German court extends tenants’ rights to challenge illegally high rents
The Federal Court of Justice in Baden-Württemberg has prolonged the period during which tenants can legally demand information from their landlords that could help them secure a rent decrease.
Karlsruhe court extends renters' capacity to challenge illegal rents
Germany’s Federal Court of Justice in Karlsruhe has ruled in favour of extending the period of time after moving into a property during which tenants are entitled to ask their landlord for information which could make it easier for them to determine whether they are paying illegally high rent.
What constitutes an illegally high rent is based on Germany’s Mietpreisbremse, a rent control law which outlines how much landlords are allowed to charge based on average rents in the neighbourhood. However, these rules don’t apply across the whole of Germany but in areas where there is a particularly fraught rental market, such as in most major German cities like Berlin or Munich.
At the moment, renters are generally entitled to access information, such as how their rent is calculated, up to three years after moving into a house or flat. After these three years are up tenants can persist and sue their landlord but don’t have the same entitlement to access the information.
Thanks to the court ruling, the limitation period has now been passed from the tenant to the landlord. This means that instead of the tenant having three years to request the information, landlords now have a maximum of three years to disclose the information once the request is made - this essentially eliminates the time limit to request the information. If the three-year limit is surpassed without the landlord supplying the information, as is currently the case, the tenant can sue the landlord to find out the requested information.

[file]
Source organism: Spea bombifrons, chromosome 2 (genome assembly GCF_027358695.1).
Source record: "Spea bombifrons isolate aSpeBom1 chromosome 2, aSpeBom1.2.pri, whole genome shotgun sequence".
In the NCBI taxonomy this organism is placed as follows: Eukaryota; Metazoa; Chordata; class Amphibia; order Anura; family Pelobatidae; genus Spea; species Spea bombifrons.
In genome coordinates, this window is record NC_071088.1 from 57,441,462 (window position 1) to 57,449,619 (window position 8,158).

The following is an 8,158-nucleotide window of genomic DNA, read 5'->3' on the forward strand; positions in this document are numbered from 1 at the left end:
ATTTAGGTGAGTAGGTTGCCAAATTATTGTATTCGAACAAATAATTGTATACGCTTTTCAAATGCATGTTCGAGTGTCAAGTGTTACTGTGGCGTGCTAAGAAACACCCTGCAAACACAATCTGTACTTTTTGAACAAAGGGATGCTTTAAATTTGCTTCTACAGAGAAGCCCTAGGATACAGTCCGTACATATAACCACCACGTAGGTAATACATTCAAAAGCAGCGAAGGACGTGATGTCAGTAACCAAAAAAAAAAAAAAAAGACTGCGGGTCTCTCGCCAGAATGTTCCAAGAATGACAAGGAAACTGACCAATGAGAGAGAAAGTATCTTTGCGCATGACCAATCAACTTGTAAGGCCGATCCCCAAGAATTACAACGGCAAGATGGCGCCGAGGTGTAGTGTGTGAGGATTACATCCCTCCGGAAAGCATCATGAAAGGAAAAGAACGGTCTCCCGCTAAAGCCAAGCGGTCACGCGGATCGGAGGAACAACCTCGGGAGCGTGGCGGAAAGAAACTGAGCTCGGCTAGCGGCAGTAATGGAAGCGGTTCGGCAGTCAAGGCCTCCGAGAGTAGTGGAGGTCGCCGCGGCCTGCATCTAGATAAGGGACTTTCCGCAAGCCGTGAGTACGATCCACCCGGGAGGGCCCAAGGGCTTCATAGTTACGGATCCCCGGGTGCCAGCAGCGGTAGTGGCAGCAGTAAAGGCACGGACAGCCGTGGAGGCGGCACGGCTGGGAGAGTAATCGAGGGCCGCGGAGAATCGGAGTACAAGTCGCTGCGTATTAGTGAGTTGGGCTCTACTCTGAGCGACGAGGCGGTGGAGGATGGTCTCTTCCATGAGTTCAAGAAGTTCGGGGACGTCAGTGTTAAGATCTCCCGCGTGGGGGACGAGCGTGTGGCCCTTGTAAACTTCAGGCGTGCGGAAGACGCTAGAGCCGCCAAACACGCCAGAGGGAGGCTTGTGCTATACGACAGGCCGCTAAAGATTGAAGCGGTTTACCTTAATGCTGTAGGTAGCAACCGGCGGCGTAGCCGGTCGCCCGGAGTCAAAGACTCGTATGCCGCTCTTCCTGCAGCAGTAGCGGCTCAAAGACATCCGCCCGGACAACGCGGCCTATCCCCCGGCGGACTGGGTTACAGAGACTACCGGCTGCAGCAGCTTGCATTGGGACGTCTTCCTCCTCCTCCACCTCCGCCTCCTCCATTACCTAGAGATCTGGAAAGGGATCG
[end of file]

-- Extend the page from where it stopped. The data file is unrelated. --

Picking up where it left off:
Landlords and Tenants’ Association dispute weight of the new ruling
The new ruling out of Karlsruhe means that there are now clearer stipulations about when tenants are allowed to ask for information which could help them get a rent reduction, and when landlords are legally allowed to withhold the information.
Responding to the news, the homeowners’ association Haus und Grund told the dpa that the ruling did not represent a particularly meaningful step forward for tenants’ rights, arguing that legislation brought in in 2019, which obliged landlords to be open about rent calculations from the beginning of a tenancy, had the same kind of outcome as the new ruling.
However, a spokesperson for the German Tenants’ Association countered, saying that the ruling meant renters were entitled to much more detailed information, such as how much the property had previously been rented for, the cost of any refurbishments and when said refurbishments had been done. All of these details should make it easier for tenants to build a case when demanding a rent reduction.
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